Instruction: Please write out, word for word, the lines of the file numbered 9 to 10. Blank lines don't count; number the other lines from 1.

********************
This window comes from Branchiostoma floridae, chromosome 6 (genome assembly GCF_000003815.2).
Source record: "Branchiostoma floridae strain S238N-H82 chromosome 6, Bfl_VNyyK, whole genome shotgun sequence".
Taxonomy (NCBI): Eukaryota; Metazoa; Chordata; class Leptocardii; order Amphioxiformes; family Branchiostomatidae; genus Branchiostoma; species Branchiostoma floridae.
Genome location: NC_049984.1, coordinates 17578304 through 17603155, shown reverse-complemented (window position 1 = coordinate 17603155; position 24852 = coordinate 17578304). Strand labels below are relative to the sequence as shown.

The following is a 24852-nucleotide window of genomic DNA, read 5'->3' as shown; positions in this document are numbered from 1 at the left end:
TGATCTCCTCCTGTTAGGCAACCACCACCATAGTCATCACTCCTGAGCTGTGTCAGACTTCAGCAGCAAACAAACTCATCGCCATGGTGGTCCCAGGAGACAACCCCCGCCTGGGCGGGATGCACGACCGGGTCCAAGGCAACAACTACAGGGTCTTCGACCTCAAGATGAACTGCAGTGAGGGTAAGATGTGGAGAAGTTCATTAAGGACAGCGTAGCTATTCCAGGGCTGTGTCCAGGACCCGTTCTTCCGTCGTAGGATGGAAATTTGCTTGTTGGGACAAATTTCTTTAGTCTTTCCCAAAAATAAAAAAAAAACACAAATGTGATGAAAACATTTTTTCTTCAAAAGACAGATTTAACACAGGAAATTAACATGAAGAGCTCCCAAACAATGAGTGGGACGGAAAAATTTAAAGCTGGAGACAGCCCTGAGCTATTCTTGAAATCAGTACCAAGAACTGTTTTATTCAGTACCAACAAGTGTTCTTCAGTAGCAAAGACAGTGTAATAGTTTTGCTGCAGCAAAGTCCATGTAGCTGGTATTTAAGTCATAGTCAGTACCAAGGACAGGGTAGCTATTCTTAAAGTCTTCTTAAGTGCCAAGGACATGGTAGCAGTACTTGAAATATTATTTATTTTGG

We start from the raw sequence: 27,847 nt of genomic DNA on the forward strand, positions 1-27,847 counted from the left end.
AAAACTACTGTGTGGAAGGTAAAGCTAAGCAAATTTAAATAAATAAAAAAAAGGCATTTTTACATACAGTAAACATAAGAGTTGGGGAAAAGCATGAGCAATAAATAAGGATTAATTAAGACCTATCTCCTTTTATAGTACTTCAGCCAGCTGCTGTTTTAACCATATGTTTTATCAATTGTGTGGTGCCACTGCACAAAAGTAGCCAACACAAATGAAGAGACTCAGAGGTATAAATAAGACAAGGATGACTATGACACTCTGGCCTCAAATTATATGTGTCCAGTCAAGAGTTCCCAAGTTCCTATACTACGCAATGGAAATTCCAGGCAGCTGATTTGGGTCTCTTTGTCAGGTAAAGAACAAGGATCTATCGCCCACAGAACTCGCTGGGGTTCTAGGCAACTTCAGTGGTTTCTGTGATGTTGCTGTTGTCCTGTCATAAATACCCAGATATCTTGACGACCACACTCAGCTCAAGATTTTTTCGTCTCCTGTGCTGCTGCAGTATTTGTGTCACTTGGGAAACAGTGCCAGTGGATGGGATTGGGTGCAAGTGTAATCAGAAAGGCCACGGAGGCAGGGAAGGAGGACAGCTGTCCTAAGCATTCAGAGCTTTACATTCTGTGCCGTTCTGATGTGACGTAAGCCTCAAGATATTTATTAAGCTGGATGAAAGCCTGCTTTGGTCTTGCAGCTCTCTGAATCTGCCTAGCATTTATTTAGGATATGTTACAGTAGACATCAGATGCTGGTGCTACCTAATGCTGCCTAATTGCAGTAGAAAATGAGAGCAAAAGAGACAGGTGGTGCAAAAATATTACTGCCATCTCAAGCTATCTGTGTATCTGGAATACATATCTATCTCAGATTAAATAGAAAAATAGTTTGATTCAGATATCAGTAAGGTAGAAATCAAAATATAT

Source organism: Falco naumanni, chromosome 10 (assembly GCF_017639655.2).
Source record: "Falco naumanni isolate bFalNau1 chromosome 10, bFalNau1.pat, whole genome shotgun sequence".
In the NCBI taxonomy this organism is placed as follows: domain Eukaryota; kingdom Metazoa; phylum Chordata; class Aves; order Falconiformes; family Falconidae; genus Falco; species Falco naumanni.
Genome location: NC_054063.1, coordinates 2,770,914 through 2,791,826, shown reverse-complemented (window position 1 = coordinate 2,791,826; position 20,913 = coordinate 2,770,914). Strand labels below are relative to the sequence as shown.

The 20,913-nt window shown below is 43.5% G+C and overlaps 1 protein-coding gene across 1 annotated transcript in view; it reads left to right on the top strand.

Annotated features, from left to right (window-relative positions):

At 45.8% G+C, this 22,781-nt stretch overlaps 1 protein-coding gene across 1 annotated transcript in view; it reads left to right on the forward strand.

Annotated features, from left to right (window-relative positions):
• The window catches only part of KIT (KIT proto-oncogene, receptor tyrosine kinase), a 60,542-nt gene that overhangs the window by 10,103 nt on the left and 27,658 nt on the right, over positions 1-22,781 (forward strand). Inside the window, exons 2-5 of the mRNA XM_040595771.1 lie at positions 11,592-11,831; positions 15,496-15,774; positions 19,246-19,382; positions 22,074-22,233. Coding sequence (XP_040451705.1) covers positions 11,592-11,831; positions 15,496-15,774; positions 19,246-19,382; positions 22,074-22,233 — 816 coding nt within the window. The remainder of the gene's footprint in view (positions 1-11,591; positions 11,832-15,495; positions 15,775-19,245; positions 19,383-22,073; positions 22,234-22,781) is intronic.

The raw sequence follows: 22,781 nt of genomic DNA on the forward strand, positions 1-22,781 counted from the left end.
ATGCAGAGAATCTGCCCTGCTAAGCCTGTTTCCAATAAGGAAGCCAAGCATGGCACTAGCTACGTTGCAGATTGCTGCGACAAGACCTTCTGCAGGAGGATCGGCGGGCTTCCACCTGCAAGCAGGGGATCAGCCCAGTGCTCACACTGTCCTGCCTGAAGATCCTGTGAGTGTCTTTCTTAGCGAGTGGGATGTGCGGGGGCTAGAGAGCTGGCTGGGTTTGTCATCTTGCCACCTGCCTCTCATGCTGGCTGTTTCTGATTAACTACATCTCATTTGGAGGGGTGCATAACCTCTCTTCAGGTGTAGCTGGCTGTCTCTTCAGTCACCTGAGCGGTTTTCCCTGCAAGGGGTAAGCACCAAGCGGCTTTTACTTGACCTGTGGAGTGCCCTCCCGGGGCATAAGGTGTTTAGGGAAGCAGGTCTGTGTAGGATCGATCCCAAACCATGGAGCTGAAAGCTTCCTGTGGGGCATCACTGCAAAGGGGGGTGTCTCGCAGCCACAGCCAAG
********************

Source organism: Falco naumanni, chromosome 10 (assembly GCF_017639655.2).
Source record: "Falco naumanni isolate bFalNau1 chromosome 10, bFalNau1.pat, whole genome shotgun sequence".